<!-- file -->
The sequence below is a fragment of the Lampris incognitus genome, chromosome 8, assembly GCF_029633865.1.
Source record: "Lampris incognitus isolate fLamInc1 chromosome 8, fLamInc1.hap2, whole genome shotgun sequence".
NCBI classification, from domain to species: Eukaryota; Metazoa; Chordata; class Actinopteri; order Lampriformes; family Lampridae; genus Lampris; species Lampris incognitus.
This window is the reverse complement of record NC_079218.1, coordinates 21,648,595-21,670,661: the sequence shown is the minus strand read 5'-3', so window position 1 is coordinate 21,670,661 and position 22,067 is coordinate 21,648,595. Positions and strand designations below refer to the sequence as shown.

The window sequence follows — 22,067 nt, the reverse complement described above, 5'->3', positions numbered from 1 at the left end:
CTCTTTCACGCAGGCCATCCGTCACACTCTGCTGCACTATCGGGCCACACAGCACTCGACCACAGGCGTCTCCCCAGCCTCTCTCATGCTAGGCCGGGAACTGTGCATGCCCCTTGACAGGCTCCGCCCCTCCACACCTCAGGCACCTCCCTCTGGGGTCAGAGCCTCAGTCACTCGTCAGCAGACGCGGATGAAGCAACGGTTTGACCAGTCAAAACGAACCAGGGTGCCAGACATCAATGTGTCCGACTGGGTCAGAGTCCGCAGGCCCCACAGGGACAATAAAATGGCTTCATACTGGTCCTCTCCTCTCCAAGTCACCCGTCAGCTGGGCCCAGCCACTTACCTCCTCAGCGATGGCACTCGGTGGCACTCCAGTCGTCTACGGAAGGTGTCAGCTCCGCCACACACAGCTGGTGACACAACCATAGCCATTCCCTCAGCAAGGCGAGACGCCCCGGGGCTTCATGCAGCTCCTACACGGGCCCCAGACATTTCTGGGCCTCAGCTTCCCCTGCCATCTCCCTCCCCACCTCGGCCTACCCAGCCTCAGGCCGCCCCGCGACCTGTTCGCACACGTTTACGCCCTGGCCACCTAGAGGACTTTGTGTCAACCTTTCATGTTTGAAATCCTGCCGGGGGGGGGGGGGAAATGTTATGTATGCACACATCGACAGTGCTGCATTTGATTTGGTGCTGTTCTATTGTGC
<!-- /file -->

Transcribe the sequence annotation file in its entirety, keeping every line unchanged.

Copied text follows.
The sequence below is a fragment of the Lampris incognitus genome, chromosome 8, assembly GCF_029633865.1.
Source record: "Lampris incognitus isolate fLamInc1 chromosome 8, fLamInc1.hap2, whole genome shotgun sequence".
NCBI classification, from domain to species: Eukaryota; Metazoa; Chordata; class Actinopteri; order Lampriformes; family Lampridae; genus Lampris; species Lampris incognitus.
This window is the reverse complement of record NC_079218.1, coordinates 21,648,595-21,670,661: the sequence shown is the minus strand read 5'-3', so window position 1 is coordinate 21,670,661 and position 22,067 is coordinate 21,648,595. Positions and strand designations below refer to the sequence as shown.

The window sequence follows — 22,067 nt, the reverse complement described above, 5'->3', positions numbered from 1 at the left end:
CTCTTTCACGCAGGCCATCCGTCACACTCTGCTGCACTATCGGGCCACACAGCACTCGACCACAGGCGTCTCCCCAGCCTCTCTCATGCTAGGCCGGGAACTGTGCATGCCCCTTGACAGGCTCCGCCCCTCCACACCTCAGGCACCTCCCTCTGGGGTCAGAGCCTCAGTCACTCGTCAGCAGACGCGGATGAAGCAACGGTTTGACCAGTCAAAACGAACCAGGGTGCCAGACATCAATGTGTCCGACTGGGTCAGAGTCCGCAGGCCCCACAGGGACAATAAAATGGCTTCATACTGGTCCTCTCCTCTCCAAGTCACCCGTCAGCTGGGCCCAGCCACTTACCTCCTCAGCGATGGCACTCGGTGGCACTCCAGTCGTCTACGGAAGGTGTCAGCTCCGCCACACACAGCTGGTGACACAACCATAGCCATTCCCTCAGCAAGGCGAGACGCCCCGGGGCTTCATGCAGCTCCTACACGGGCCCCAGACATTTCTGGGCCTCAGCTTCCCCTGCCATCTCCCTCCCCACCTCGGCCTACCCAGCCTCAGGCCGCCCCGCGACCTGTTCGCACACGTTTACGCCCTGGCCACCTAGAGGACTTTGTGTCAACCTTTCATGTTTGAAATCCTGCCGGGGGGGGGGGGGAAATGTTATGTATGCACACATCGACAGTGCTGCATTTGATTTGGTGCTGTTCTATTGTGC